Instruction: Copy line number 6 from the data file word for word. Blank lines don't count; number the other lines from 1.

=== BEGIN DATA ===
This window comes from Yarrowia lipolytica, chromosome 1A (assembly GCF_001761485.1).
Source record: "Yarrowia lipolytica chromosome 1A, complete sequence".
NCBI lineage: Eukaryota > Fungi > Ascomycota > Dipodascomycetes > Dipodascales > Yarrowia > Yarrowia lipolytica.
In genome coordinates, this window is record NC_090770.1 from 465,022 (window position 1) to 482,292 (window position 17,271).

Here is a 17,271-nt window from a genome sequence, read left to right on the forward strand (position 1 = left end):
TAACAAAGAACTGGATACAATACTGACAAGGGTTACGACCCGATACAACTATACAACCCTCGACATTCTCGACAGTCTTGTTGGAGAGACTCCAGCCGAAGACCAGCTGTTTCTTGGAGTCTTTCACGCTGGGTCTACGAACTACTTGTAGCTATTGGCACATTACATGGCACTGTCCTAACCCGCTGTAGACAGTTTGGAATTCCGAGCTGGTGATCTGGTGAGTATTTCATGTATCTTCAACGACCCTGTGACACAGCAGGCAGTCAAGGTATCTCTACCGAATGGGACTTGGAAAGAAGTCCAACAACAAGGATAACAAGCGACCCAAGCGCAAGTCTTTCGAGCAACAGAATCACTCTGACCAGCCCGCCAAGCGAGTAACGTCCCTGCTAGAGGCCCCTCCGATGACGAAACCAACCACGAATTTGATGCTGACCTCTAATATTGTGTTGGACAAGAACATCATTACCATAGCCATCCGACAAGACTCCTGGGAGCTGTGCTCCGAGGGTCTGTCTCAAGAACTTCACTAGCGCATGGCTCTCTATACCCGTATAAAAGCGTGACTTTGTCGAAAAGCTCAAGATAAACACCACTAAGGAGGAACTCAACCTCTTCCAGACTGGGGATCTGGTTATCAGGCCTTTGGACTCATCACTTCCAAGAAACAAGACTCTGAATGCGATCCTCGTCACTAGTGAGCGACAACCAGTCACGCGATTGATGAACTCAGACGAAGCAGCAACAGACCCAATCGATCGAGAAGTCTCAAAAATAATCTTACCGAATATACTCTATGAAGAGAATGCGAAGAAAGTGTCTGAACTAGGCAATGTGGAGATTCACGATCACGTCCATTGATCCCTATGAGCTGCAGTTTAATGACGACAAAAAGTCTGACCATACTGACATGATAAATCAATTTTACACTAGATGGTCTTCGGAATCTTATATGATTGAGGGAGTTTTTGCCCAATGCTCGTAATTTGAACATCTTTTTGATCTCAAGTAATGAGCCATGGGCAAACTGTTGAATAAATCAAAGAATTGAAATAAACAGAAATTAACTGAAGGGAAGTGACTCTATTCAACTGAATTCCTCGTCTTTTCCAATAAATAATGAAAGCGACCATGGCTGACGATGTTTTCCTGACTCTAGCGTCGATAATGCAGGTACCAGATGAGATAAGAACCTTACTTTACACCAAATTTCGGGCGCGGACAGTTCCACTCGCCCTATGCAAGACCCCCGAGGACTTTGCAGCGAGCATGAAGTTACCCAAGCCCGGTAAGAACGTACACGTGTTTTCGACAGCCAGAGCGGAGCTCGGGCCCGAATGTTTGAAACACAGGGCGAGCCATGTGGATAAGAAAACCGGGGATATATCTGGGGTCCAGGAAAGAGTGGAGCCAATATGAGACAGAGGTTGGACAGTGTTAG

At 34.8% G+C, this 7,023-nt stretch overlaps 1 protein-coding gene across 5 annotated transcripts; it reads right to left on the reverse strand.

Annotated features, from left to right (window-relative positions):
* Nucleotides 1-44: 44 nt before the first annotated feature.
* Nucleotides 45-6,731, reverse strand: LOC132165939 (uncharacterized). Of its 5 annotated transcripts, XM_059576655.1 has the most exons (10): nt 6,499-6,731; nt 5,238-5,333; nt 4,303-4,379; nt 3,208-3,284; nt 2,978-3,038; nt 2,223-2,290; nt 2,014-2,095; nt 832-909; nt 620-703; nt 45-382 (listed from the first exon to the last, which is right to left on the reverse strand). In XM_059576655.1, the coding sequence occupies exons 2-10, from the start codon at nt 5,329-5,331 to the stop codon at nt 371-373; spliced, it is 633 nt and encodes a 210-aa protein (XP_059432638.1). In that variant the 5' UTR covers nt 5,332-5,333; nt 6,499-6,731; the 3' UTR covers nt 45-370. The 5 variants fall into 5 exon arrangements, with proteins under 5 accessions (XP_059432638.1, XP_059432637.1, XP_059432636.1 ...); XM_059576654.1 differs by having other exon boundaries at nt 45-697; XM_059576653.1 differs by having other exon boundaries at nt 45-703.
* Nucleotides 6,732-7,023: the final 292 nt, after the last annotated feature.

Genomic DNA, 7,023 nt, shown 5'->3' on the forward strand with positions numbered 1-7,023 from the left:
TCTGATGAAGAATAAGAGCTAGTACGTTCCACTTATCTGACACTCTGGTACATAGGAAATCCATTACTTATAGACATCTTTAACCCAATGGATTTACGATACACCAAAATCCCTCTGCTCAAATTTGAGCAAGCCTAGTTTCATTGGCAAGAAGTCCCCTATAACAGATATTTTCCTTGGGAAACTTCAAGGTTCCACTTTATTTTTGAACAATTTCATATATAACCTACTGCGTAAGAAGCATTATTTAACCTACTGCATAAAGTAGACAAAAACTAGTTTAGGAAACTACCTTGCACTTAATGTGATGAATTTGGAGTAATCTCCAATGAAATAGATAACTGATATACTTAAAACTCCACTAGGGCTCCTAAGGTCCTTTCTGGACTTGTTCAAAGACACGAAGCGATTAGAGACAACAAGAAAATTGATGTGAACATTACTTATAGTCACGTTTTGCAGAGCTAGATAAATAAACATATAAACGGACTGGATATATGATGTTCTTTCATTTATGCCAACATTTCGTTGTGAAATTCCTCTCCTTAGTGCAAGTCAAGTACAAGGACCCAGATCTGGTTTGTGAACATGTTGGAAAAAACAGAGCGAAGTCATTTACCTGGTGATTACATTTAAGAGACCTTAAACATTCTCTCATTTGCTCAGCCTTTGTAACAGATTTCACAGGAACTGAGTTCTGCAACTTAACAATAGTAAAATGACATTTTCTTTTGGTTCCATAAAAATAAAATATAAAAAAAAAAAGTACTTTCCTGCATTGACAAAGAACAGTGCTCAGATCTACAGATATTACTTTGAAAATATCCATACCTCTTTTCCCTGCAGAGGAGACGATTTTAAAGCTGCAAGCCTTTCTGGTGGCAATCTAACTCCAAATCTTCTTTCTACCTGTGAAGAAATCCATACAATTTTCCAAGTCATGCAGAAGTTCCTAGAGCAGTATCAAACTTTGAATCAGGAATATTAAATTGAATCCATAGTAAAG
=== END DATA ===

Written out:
TAACAAAGAACTGGATACAATACTGACAAGGGTTACGACCCGATACAACTATACAACCCTCGACATTCTCGACAGTCTTGTTGGAGAGACTCCAGCCGAAGACCAGCTGTTTCTTGGAGTCTTTCACGCTGGGTCTACGAACTACTTGTAGCTATTGGCACATTACATGGCACTGTCCTAACCCGCTGTAGACAGTTTGGAATTCCGAGCTGGTGATCTGGTGAGTATTTCATGTATCTTCAACGACCCTGTGACACAGCAGGCAGTCAAGGTATCTCTACCGAATGGGACTTGGAAAGAAGTCCAACAACAAGGATAACAAGCGACCCAAGCGCAAGTCTTTCGAGCAACAGAATCACTCTGACCAGCCCGCCAAGCGAGTAACGTCCCTGCTAGAGGCCCCTCCGATGACGAAACCAACCACGAATTTGATGCTGACCTCTAATATTGTGTTGGACAAGAACATCATTACCATAGCCATCCGACAAGACTCCTGGGAGCTGTGCTCCGAGGGTCTGTCTCAAGAACTTCACTAGCGCATGGCTCTCTATACCCGTATAAAAGCGTGACTTTGTCGAAAAGCTCAAGATAAACACCACTAAGGAGGAACTCAACCTCTTCCAGACTGGGGATCTGGTTATCAGGCCTTTGGACTCATCACTTCCAAGAAACAAGACTCTGAATGCGATCCTCGTCACTAGTGAGCGACAACCAGTCACGCGATTGATGAACTCAGACGAAGCAGCAACAGACCCAATCGATCGAGAAGTCTCAAAAATAATCTTACCGAATATACTCTATGAAGAGAATGCGAAGAAAGTGTCTGAACTAGGCAATGTGGAGATTCACGATCACGTCCATTGATCCCTATGAGCTGCAGTTTAATGACGACAAAAAGTCTGACCATACTGACATGATAAATCAATTTTACACTAGATGGTCTTCGGAATCTTATATGATTGAGGGAGTTTTTGCCCAATGCTCGTAATTTGAACATCTTTTTGATCTCAAGTAATGAGCCATGGGCAAACTGTTGAATAAATCAAAGAATTGAAATAAACAGAAATTAACTGAAGGGAAGTGACTCTATTCAACTGAATTCCTCGTCTTTTCCAATAAATAATGAAAGCGACCATGGCTGACGATGTTTTCCTGACTCTAGCGTCGATAATGCAGGTACCAGATGAGATAAGAACCTTACTTTACACCAAATTTCGGGCGCGGACAGTTCCACTCGCCCTATGCAAGACCCCCGAGGACTTTGCAGCGAGCATGAAGTTACCCAAGCCCGGTAAGAACGTACACGTGTTTTCGACAGCCAGAGCGGAGCTCGGGCCCGAATGTTTGAAACACAGGGCGAGCCATGTGGATAAGAAAACCGGGGATATATCTGGGGTCCAGGAAAGAGTGGAGCCAATATGAGACAGAGGTTGGACAGTGTTAG